I’m not sure that I would agree with him in characterizing all the accomplishments he points to as "conservative" accomplishments, but the most problematical part of his piece is this:
[A] lot of the issues that litter the political battlefield today put conservatives on the defensive. What are we going to do to fix the economy, the housing market, health-care costs and education? Some conservatives try to avoid philosophical confrontation with liberals, often urging solutions that would expand the government while rationalizing that the expansion would be at a slightly slower rate.
This strategy simply has not worked. Conservatives should stay true to their principles and remember:
- Congress cannot repeal the laws of economics. There are no short-term fixes without longer term consequences.
- In a free and dynamic country with social mobility, there will be great opportunity but also economic disparity, especially if the country has liberal immigration policies and a high divorce rate.
- An education system cannot overcome the breakdown of the family, and the social fabric that surrounds children daily.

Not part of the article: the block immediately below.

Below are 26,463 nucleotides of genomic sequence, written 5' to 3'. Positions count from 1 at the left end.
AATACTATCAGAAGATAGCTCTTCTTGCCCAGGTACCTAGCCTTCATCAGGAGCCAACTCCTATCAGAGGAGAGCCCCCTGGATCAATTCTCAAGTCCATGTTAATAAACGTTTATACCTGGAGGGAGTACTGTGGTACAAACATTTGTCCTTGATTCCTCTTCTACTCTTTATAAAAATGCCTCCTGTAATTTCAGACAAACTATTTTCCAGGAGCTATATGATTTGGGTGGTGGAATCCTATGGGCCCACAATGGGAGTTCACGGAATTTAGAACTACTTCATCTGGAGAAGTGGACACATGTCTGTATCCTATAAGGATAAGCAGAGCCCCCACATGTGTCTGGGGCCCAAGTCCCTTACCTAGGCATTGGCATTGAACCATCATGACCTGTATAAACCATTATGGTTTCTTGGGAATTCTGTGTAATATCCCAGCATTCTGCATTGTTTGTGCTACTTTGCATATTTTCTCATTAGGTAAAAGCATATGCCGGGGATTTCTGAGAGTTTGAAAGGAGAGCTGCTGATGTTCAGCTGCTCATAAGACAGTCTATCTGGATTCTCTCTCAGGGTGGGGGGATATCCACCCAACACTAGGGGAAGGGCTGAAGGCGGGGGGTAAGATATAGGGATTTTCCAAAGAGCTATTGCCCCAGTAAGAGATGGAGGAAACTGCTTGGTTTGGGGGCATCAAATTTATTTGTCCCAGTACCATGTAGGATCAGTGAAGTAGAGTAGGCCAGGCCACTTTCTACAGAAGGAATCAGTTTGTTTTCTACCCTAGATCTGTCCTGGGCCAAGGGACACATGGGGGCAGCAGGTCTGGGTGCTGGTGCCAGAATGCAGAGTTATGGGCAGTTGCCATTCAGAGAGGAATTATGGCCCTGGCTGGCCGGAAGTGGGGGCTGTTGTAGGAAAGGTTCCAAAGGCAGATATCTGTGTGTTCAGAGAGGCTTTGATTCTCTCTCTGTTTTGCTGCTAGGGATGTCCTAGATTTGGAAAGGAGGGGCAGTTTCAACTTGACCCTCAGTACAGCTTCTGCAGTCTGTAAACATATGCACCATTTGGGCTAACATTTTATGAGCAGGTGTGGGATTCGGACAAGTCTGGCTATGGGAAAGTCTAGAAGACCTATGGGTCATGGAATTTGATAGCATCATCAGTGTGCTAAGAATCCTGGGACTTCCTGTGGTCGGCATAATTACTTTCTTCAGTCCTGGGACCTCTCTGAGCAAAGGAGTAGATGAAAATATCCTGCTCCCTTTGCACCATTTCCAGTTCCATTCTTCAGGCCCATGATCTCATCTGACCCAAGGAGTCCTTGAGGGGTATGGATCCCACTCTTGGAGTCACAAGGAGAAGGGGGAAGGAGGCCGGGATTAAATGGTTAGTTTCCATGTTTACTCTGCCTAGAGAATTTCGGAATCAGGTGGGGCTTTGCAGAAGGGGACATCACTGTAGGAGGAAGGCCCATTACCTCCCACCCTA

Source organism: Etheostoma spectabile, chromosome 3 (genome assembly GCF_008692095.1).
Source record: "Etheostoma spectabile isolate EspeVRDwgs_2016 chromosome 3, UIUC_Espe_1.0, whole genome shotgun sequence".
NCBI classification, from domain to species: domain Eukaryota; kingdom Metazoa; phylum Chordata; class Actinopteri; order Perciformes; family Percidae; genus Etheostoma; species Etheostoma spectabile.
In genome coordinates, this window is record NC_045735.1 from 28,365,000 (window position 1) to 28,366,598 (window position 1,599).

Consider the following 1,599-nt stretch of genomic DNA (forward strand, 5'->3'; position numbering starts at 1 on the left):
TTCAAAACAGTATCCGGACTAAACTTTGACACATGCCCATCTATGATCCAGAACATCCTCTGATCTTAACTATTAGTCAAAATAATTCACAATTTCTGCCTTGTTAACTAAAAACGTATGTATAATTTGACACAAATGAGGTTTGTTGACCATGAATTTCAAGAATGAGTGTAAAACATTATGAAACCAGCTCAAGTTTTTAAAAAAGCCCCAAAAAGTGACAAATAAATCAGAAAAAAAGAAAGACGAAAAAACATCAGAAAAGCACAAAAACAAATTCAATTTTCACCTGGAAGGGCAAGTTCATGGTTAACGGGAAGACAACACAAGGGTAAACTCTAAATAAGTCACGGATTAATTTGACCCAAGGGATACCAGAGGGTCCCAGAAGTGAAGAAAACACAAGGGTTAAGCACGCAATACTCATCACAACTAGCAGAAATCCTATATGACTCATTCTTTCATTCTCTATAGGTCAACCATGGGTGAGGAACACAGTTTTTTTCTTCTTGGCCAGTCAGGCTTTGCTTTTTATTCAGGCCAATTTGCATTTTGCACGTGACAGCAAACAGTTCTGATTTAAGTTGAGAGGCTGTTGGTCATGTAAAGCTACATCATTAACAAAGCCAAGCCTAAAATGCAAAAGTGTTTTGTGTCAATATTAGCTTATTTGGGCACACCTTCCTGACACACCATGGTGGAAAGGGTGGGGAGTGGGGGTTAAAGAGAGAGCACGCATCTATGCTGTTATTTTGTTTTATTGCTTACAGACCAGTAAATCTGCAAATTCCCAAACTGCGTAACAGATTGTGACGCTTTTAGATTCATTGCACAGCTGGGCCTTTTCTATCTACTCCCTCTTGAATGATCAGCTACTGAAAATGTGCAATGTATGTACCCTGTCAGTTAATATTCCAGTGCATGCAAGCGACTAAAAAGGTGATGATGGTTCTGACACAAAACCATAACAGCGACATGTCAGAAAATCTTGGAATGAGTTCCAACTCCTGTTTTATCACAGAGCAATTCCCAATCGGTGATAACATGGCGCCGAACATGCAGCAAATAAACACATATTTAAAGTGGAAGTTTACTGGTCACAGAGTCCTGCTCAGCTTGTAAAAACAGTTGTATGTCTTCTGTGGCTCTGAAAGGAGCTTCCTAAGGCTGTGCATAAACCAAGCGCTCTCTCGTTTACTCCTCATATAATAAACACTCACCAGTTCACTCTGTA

- Free markets, not an expanding and more powerful government, are the solution to today’s problems. Many of these problems, such as health-care costs, energy dependency and the subprime mortgage crisis, were caused in large part by government policies.
"Conservative" policies work particularly well when there’s a healthy civil society, when, in other words, there isn’t a high divorce rate and there aren’t lots of families on the road to worldly perdition (not to speak of the hereafter). Certain things that pass in America for conservative contribute to these problems.
I’m not arguing that the answer is big government, surely not big government of the sort promoted by Senators Obama and Clinton. But if we take our current social conditions for granted, a simple emphasis on the market will surely make them worse.
Update: Our friend RC2 offers a gloss on Thompson that’s better than what he wrote.